Posts tagged: winter recipes
February 18, 2011

French Friday: Wild Mushroom Ragout

A few years ago, when our upstairs neighbors were moving out, they invited me upstairs to rifle through a tall stack of cookbooks and take what I like. I spotted The Vegetarian Table: France by Georgeanne Brennan and snagged it. It wasn’t the vegetarian part that interested me or the France part necessarily, it was the author.

Rewind to a few years before that, and I was sitting on the grass at a picnic, listening to a woman my mom’s age. She was a therapist and a poet who had once worked as a caterer, and she had that wise, open, self-possession that I want to have when I grow up. It was a sunny day, and she was telling me about living in the South of France. She mentioned Georgeanne Brennan’s cookbooks, and smitten as I was with the recommender, I thought for sure her books would be gems.

There is a larger point here about generations of women having the opportunity to learn from each other, and I’m thinking how powerful an experience my bridal shower was for that very reason: how often do you get to hang out for an afternoon with women who have been over a mountain or two and can tell you about the landscape and then drink a lot of pink champagne and laugh about the journey? Not often enough, it seems to me.

And now back to the present time. I wanted to make a recipe for our French Friday series, but didn’t feel like sweating through anything laborious or fancy or meat-laden. Georgeanne Brennan’s book to the rescue. A wild mushroom ragout sounded like just the sort of warm and hearty fare for a cold night in February. I reached my hands into the mushroom baskets at the fancy grocery store and plucked out chanterelles, black trumpets, oysters, shiitakes, and porcinis. It felt quite luxurious which sometimes, for a random weeknight dinner, is just the touch of the sweet life you need.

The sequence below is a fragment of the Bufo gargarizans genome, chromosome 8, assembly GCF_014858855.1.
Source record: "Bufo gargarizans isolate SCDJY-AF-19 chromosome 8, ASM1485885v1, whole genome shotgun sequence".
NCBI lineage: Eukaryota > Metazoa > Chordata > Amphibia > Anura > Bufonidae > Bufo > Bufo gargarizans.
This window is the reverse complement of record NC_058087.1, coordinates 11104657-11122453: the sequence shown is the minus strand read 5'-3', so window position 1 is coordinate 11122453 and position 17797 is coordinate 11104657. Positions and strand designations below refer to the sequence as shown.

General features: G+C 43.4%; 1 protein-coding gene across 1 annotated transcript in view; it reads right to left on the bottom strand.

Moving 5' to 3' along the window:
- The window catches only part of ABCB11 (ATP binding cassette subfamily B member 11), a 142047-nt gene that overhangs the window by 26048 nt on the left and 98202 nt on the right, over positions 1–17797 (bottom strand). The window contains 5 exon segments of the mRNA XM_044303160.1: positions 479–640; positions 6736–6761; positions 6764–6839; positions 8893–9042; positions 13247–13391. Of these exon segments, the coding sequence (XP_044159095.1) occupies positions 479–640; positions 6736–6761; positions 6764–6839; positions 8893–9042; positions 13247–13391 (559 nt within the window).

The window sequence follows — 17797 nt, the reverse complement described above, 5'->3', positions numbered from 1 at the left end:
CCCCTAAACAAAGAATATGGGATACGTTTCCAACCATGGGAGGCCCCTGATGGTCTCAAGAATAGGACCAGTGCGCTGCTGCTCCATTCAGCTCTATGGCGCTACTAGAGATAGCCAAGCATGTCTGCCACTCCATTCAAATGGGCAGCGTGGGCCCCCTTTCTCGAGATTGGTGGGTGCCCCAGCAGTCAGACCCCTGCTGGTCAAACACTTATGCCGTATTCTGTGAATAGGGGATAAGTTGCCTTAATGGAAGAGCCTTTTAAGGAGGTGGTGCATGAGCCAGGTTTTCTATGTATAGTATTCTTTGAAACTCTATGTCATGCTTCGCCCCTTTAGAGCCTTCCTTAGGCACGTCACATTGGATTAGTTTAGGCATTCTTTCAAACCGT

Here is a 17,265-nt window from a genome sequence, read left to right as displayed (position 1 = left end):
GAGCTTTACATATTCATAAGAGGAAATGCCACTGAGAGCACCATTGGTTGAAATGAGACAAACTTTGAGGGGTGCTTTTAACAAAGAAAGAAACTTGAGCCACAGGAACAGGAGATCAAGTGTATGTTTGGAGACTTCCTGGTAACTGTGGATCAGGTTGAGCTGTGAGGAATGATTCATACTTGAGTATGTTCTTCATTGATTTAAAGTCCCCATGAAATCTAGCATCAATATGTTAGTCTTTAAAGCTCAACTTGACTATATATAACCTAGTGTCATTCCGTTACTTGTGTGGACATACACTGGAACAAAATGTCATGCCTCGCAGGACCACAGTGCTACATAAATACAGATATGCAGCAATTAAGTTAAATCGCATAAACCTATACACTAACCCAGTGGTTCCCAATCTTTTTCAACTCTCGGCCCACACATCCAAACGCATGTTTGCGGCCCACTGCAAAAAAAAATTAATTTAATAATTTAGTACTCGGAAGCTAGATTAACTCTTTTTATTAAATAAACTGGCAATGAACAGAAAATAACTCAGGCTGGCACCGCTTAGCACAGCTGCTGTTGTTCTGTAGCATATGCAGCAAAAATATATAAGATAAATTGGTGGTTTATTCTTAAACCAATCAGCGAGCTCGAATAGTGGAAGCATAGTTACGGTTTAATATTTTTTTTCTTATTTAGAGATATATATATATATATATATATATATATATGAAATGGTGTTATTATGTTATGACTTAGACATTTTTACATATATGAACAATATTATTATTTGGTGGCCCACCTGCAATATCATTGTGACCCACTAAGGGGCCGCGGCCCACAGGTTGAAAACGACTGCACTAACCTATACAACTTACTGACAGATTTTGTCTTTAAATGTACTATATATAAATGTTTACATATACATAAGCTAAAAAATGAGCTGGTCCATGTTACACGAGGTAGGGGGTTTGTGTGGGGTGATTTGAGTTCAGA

Here’s to happy weekend cooking! Making anything good?

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February 16, 2011

Roasted Cauliflower with Fish Sauce and Chili

Sebastian introduced me to one of my favorite restaurants early in our relationship. In the summer there, I like tall cold glasses of hefeweizen in the still air of their gravel-covered garden. And in winter, we tuck ourselves between ’60s pin-up posters and the fireplace for duck rillettes with prunes. This particular winter, first over a dinner of roast pork and later with a big bowl of mussels, I fell in love with this dish: roasted cauliflower with fish sauce and chili. I had my friends guess at the preparation the last time we were there. Toss it with the fish sauce and hot chili pepper first, they surmised, then roast it. So that’s just what I did. For the wary, the fish sauce imparts a subtle saltiness. I especially like this mixed in with a bowl of mulligatawny.

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January 31, 2011

Seeded Oat Soda Bread

Here we are at the tail end of a cold and snowy January and until yesterday, I hadn’t baked a loaf of bread. But yesterday was the perfect time to do it. I was having one of those days where everything is hard––tupperware tumbling out of overstuffed cabinets, pictures falling off the walls, glass breaking, frames busted. It was of the terrible, horrible, no good, very bad day variety.

But then I made some bread. First, I cursed the fact that I was making bread. I was hosting book club that night and we were having a dinner so simple it was bordering on ascetic. A still barely warm loaf of bread iced with salty butter seemed like a necessary touch of luxury. I was fighting the process every step of the way––pissed that I got flour on the flour, pissed that I didn’t grind enough oats, both devastated and pissed that I read the ingredients incorrectly and used whole wheat pastry flour instead of all-purpose. But then I got to the kneading, my favorite part. I slipped off my rings. Things got messy and a little sticky. I added more flour, and pushed and pulled and gave quarter-turns. It was probably the first time all day I had given myself up to the moment.